Changuch (6322m), First Ascent

Asia, India, Central Garhwal, Kumaon
Climb Year: 2009. Publication Year: 2010.

On June 9, an Indo-British team made the first recorded ascent of Changuch, an elegant sharp-edged peak that was one of the last major virgin summits in the region. Changuch lies northwest of Nanda Kot on the divide between the Lawan and Pindar valleys, directly opposite the southeast face of Nanda Devi East. Three previous attempts from the Pindari side had failed, and in 2007 an ice avalanche in the Pindari icefall killed two Sherpas. The northern approach from the Lawan Valley is much easier, and our first ascent team found a line up snowy ramps and couloirs at 45–55° to gain the northwest ridge at a 5,850m col. From here the final ridge rises in several steps, mixed ground giving way to exposed snow/ ice slopes of 55–60°. The summit team of Paul Guest, Rob Jarvis, Luder Sain (Liaison Officer), Leon Winchester, and I left the col camp at 12:30 a.m. and summitted at 9 a.m. We descended by the same route. We graded the climb Alpine D.

We had earlier acclimatized by making an ascent of Nanda Lampak (5,782m) via the south ridge at AD (60°). The expedition then turned to its primary target, Nanda Devi East via the south ridge from Longstaff’s Col (5,910m). However, lacking resources and manpower for a prolonged attempt, we abandoned our attempt at 6,100m and switched our attention to Changuch. Indian Mountaineering Foundation rules allow a switch of objective in return for an additional 50% peak royalty. In the case of Changuch this was only $450. As the expedition Liaison Officer was also one of the summit climbers, we faced no bureaucratic hurdles in making the change.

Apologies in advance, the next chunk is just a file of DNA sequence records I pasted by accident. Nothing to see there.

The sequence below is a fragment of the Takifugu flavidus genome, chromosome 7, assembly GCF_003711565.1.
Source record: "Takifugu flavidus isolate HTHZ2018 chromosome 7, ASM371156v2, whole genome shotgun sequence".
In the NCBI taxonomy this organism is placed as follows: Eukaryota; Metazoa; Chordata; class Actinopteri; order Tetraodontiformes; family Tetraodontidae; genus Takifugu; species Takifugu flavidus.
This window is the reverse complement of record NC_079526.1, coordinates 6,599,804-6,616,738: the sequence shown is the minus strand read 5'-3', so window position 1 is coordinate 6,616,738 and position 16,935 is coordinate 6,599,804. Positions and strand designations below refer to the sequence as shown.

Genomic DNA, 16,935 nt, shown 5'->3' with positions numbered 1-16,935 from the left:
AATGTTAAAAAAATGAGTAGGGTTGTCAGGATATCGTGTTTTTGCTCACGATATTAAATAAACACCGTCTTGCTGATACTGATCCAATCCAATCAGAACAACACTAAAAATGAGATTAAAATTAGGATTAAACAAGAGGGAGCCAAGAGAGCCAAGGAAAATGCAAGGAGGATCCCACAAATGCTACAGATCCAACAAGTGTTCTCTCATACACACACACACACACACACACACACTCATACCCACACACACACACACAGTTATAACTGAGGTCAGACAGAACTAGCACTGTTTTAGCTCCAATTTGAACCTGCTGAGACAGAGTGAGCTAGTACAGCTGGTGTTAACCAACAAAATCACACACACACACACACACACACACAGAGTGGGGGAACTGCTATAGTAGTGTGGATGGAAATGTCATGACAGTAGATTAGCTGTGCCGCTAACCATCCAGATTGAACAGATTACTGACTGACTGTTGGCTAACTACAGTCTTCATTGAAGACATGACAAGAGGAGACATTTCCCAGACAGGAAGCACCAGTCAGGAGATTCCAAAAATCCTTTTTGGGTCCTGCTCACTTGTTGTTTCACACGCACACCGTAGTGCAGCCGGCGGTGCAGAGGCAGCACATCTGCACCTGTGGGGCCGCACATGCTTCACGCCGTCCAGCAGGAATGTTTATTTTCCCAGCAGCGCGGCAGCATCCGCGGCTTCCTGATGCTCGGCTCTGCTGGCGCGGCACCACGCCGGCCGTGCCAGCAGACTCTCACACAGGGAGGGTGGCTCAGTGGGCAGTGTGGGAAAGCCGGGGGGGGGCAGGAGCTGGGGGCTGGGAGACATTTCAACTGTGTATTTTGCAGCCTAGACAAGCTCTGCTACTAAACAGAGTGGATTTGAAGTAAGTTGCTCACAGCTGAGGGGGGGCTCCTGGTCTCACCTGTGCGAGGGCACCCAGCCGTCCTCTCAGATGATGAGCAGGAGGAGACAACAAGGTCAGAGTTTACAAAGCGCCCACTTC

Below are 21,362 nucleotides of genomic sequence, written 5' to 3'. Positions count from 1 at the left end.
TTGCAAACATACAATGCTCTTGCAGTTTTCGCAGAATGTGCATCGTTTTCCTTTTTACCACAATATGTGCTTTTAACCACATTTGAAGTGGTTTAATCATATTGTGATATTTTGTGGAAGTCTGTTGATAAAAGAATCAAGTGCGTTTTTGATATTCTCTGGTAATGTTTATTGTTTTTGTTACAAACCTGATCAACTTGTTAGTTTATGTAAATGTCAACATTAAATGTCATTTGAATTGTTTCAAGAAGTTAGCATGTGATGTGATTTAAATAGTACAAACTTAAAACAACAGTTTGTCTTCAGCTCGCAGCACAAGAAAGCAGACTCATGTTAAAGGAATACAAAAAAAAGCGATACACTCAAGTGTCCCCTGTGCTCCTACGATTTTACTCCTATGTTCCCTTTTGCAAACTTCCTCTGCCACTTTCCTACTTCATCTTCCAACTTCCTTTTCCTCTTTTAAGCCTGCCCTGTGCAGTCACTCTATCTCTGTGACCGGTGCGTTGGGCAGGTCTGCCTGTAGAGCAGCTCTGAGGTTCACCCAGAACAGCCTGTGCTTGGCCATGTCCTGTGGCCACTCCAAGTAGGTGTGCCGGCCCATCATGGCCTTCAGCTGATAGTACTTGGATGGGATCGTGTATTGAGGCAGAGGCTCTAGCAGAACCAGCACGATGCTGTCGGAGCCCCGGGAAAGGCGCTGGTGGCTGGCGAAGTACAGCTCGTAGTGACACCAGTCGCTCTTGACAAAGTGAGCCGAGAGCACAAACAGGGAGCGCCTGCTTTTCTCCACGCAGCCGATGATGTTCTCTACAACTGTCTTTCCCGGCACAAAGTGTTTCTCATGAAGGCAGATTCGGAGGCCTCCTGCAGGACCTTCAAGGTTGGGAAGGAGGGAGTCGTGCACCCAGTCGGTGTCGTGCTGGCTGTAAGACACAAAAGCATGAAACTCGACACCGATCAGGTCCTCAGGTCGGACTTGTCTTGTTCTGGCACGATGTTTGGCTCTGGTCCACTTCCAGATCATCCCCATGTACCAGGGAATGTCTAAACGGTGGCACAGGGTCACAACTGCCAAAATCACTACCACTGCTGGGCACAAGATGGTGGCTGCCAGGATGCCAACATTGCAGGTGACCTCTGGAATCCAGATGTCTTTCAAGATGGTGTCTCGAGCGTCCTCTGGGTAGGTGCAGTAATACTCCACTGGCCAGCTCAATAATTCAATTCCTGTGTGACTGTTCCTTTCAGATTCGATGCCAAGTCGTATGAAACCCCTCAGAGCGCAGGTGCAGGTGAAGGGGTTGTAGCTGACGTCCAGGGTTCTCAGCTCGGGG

A few days later we crossed Traill’s Pass (5,312m), between the Lawan and Pindar valleys. This famous glacier crossing was first made in 1830 in an attempt to forge a trade route direct from Almora to Tibet. The 2009 crossing was only the 6th known repeat and the first for 15 years. Glacial recession has rendered the crossing progressively more difficult, and we avoided the Pindari Glacier icefall altogether in favor of a mixed route down the west side of the valley (overall grade AD with snow/ice to 60°).

Martin Moran, Alpine Club